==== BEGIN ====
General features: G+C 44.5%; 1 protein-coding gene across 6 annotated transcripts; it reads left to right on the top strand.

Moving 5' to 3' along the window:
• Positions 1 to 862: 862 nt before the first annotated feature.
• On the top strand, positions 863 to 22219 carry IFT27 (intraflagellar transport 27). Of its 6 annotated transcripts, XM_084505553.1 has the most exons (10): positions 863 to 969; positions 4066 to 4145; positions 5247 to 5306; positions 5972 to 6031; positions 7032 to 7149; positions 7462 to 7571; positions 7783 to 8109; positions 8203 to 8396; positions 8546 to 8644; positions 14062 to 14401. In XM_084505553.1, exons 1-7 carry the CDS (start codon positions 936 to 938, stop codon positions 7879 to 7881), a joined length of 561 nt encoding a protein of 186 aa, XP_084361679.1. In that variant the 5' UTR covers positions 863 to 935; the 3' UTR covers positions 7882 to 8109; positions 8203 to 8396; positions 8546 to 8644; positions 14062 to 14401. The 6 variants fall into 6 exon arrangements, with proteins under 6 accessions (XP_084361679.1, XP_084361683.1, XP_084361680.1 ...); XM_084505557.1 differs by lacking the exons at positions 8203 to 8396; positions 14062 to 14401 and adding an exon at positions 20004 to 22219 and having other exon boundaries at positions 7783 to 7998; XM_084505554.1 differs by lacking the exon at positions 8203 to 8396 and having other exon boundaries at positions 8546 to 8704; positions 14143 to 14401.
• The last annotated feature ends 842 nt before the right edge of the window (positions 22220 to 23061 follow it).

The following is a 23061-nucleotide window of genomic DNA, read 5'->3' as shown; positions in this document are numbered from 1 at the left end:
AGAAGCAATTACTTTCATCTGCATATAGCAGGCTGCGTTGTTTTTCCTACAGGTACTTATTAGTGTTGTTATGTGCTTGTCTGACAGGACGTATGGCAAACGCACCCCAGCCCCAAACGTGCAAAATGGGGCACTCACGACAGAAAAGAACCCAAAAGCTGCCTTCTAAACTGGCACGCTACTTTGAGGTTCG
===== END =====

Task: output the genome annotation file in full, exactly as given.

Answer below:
General features: G+C 44.5%; 1 protein-coding gene across 6 annotated transcripts; it reads left to right on the top strand.

Moving 5' to 3' along the window:
• Positions 1 to 862: 862 nt before the first annotated feature.
• On the top strand, positions 863 to 22219 carry IFT27 (intraflagellar transport 27). Of its 6 annotated transcripts, XM_084505553.1 has the most exons (10): positions 863 to 969; positions 4066 to 4145; positions 5247 to 5306; positions 5972 to 6031; positions 7032 to 7149; positions 7462 to 7571; positions 7783 to 8109; positions 8203 to 8396; positions 8546 to 8644; positions 14062 to 14401. In XM_084505553.1, exons 1-7 carry the CDS (start codon positions 936 to 938, stop codon positions 7879 to 7881), a joined length of 561 nt encoding a protein of 186 aa, XP_084361679.1. In that variant the 5' UTR covers positions 863 to 935; the 3' UTR covers positions 7882 to 8109; positions 8203 to 8396; positions 8546 to 8644; positions 14062 to 14401. The 6 variants fall into 6 exon arrangements, with proteins under 6 accessions (XP_084361679.1, XP_084361683.1, XP_084361680.1 ...); XM_084505557.1 differs by lacking the exons at positions 8203 to 8396; positions 14062 to 14401 and adding an exon at positions 20004 to 22219 and having other exon boundaries at positions 7783 to 7998; XM_084505554.1 differs by lacking the exon at positions 8203 to 8396 and having other exon boundaries at positions 8546 to 8704; positions 14143 to 14401.
• The last annotated feature ends 842 nt before the right edge of the window (positions 22220 to 23061 follow it).

The following is a 23061-nucleotide window of genomic DNA, read 5'->3' as shown; positions in this document are numbered from 1 at the left end:
AGAAGCAATTACTTTCATCTGCATATAGCAGGCTGCGTTGTTTTTCCTACAGGTACTTATTAGTGTTGTTATGTGCTTGTCTGACAGGACGTATGGCAAACGCACCCCAGCCCCAAACGTGCAAAATGGGGCACTCACGACAGAAAAGAACCCAAAAGCTGCCTTCTAAACTGGCACGCTACTTTGAGGTTCG